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  1. #1

    HDD Cleaning server


    Hi

    i work a lot with servers(hardware) and i need to erase used/old HDD-s regulary, so far i have used USB bootable systems like magicpart and so on.
    I was wondering if its possible to config linux system to automaticly erase and overwrite it with 0-s bunch of times.

    Server disk-s are hot swap-able, i wondered if it's possible by just insertting (hotswap ) disk's and the server erases all data automaticly, and on the monitor just shows wich bay-s are ready.

    i hope you understand what im asking for, sorry if i did'nt express myself clearly, english is not my main language

  2. #2
    Linux Newbie sarlacii's Avatar
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    Hi there

    As a project, I'm sure you could get something like that going, assuming you can then detect, via udev or some such, that a new drive is available.

    However, why not just get a HDD cloning device, for example, Maiwo docking station or similar, and then wipe drives like that? You load in a template device, that is formated blank and have random data written to it, which the docking station then clones to all the other inserted drives. You get versions that support multiple drives?
    Respectfully... Sarlac II
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  3. #3
    Right now i have 1 server + 2 msa-s attached to it to clean the drives, docking station woulnt do the trick(disk ammount wise) i have regularly 10-20 disks in the cleaning. I was hoping to automate that process, so i dont have to run the program and select the disk-s and the cleaning formats every time.

    But thank you for the answer.

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  5. #4
    Just Joined!
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    dd if=/dev/zero of=/dev/sd?

    You could use /dev/random instead. Quite frankly though, it's slow as molasses. If the drives are being trashed and not reused, a giant electromagnet (aka a degausser) will zero the media much faster.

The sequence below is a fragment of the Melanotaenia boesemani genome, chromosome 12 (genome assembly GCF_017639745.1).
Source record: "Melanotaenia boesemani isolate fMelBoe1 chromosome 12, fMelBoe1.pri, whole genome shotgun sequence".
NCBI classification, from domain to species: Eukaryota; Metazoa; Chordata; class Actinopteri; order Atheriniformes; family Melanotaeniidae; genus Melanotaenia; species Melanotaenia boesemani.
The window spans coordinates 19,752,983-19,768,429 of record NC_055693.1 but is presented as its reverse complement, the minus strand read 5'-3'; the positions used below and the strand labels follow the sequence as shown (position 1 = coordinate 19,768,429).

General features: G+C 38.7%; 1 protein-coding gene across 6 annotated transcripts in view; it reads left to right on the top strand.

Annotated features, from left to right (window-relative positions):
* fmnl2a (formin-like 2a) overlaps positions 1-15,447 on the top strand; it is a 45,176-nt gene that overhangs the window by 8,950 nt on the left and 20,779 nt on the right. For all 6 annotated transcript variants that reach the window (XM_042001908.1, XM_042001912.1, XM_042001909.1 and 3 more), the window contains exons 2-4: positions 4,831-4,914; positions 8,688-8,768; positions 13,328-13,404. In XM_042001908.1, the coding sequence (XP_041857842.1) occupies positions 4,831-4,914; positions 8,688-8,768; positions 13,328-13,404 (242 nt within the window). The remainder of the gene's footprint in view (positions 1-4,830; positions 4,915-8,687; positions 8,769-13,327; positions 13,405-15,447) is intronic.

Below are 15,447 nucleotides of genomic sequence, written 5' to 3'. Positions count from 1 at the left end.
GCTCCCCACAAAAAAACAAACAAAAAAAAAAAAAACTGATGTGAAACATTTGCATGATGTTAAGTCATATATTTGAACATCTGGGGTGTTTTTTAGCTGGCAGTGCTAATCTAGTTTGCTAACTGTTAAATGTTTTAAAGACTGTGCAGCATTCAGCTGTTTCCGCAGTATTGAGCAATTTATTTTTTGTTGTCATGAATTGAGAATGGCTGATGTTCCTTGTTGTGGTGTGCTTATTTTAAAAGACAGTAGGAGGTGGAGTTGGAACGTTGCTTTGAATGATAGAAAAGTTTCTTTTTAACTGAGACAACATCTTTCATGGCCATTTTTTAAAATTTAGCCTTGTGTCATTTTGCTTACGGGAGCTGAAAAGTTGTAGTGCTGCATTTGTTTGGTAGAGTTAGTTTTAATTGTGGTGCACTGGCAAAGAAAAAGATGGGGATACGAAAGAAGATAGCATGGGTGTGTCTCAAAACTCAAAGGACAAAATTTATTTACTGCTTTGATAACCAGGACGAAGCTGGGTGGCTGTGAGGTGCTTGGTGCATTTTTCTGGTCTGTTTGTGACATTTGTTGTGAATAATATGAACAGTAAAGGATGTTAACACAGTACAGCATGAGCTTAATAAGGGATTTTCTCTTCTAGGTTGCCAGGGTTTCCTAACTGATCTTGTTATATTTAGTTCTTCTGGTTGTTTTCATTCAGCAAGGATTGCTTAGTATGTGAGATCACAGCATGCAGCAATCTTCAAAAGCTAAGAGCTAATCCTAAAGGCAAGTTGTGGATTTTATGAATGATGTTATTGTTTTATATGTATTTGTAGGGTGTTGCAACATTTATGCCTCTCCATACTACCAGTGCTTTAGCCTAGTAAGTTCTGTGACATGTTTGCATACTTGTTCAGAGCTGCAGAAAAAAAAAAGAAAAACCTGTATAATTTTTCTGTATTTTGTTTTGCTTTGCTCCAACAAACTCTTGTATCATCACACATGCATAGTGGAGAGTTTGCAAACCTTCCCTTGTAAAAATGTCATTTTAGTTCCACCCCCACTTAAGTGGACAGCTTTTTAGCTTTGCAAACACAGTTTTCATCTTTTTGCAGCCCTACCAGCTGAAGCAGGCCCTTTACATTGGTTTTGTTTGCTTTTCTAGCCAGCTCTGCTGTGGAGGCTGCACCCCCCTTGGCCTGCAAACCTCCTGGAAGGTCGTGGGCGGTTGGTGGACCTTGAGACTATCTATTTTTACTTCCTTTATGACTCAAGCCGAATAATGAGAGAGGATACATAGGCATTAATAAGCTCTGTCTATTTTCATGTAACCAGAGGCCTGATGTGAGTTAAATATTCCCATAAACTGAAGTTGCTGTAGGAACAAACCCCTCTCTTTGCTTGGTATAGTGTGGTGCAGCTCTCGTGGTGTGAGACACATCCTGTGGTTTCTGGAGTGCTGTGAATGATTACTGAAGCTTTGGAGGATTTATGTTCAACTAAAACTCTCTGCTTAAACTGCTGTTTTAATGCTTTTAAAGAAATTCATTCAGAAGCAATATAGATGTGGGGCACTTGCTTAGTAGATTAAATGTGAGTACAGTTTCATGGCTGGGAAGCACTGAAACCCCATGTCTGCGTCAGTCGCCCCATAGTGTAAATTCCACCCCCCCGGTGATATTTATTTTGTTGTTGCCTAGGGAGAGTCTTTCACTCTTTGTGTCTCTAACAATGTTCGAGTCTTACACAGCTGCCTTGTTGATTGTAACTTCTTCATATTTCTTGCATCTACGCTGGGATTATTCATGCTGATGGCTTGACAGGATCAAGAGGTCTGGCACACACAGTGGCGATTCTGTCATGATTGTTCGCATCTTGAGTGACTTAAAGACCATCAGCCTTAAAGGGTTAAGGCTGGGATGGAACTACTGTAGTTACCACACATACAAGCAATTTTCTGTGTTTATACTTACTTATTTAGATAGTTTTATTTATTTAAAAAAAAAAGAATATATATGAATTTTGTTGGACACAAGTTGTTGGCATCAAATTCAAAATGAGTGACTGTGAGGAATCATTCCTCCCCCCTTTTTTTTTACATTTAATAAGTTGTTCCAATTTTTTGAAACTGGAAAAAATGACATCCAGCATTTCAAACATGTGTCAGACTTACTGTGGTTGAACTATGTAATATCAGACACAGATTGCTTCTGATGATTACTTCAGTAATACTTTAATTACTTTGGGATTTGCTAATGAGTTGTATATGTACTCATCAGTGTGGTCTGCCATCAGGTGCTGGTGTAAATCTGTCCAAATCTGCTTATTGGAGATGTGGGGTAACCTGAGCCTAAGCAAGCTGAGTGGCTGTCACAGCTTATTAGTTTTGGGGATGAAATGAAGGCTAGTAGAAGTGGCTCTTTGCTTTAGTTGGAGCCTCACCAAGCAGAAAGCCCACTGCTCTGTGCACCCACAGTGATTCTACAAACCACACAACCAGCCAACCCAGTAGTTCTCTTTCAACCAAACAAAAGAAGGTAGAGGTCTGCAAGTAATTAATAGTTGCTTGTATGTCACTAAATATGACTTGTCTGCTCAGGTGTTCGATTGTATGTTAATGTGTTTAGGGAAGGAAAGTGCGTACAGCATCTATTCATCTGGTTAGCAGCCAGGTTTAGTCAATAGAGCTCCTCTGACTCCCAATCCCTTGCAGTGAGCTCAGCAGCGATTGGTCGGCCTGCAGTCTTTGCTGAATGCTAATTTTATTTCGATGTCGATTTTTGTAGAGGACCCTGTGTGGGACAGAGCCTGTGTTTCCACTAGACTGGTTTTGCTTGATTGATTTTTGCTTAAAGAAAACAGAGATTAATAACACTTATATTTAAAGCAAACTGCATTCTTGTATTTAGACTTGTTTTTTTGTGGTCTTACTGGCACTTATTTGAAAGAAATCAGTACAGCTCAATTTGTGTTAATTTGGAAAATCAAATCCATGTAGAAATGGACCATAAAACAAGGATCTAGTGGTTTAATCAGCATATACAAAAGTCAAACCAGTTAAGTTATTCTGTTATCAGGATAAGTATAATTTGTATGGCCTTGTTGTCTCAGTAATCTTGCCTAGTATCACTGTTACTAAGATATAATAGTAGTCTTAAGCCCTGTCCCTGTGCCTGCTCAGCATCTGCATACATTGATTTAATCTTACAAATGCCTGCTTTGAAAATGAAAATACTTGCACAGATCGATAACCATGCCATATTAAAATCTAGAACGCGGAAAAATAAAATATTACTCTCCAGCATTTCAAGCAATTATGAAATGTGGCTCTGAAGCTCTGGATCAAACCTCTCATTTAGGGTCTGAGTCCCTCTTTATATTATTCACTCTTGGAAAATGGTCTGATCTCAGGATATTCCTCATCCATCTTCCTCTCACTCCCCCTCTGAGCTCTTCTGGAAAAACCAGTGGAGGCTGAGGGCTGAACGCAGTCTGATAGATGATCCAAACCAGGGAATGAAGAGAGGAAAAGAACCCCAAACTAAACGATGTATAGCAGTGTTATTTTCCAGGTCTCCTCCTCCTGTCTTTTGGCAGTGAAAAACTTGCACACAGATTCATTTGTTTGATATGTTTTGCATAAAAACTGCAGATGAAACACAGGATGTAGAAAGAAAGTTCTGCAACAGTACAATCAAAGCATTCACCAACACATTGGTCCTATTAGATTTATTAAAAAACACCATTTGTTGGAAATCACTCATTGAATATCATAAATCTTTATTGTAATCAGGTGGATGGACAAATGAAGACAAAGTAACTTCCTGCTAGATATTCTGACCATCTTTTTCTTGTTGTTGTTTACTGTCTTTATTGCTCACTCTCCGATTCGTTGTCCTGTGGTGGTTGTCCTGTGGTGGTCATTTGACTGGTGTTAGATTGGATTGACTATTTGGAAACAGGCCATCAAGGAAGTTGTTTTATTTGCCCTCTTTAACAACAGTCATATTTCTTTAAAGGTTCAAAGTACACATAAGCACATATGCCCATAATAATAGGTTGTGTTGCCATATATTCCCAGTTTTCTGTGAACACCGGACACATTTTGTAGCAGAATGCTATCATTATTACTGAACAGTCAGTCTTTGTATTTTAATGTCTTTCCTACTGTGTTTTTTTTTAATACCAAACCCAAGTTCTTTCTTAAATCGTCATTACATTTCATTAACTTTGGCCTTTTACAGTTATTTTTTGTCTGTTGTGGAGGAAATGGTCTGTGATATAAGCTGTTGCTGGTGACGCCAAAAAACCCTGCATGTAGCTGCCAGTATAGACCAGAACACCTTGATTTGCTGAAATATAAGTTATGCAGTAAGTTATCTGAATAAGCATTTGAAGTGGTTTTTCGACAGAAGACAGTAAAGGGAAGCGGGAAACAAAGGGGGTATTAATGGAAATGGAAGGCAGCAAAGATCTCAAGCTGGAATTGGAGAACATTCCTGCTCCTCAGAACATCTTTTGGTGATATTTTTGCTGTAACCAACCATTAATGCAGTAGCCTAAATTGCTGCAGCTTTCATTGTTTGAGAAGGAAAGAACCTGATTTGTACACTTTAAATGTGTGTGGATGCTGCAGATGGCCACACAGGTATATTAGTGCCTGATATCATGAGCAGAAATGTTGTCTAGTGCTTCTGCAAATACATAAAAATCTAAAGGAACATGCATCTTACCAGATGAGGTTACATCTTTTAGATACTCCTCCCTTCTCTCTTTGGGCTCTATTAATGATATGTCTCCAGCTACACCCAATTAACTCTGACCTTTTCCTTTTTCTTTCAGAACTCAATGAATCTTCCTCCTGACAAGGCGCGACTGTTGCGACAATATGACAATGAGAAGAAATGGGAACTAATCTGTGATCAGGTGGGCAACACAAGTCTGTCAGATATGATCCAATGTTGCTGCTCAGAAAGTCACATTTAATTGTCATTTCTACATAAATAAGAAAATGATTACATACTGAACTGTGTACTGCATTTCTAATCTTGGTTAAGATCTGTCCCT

6. #5
    I need to reuse those disks, for the broken ones i have degausser.

  7. #6
    Linux Engineer drl's Avatar
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    Hi.
    Quote Originally Posted by PELinux64 View Post
    dd if=/dev/zero of=/dev/sd?

    You could use /dev/random instead. Quite frankly though, it's slow as molasses ...
    I usually follow the advice:
    Code:
            "The kernel random-number generator is designed to produce
            a small amount of high-quality seed material to seed a
            cryptographic pseudo- random number generator (CPRNG). It
            is designed for security, not speed, and is poorly suited
            to generating large amounts of random data. Users should be
            very economical in the amount of seed material that they
            read from /dev/urandom (and /dev/random); unnecessarily
            reading large quantities of data from this device will have
            a negative impact on other users of the device."
            -- excerpt from man urandom (linux), Solaris has a similar
            entry.
    If I needed a lot of truly random data generated locally, I would probably get something like: https://www.amazon.com/dp/B01KR2JHTA...I1ZZ9LQ41U7KYP

    For dd, the block size can make a, err, sizeable timing difference, see, for example, the discussion at https://stackoverflow.com/questions/...imal-blocksize

    Best wishes ... cheers, drl
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  8. #7
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    Yeah, security "experts" will warn about random number generator reseeding and a minimum number of overwrites. It's been my experience though, playing with flux analyzers, that it's virtually impossible to recover the data after just two passes (random and zero.) I guess if you're protecting nuclear secrets from North Korea you might need more than that but otherwise..

    Also, if the number of blocks isn't evenly divisible you'll get an out of space error from dd. Since dd's default block size is the same as the abstraction layer's logical block size of 512 (not physical block size which is usually 4096 or more) omitting the parameter ALWAYS works without error.

    I recommend people dd the PELinux64 img file with bs=4M though
    https://www.youtube.com/watch?v=z5uPFvBr8lk

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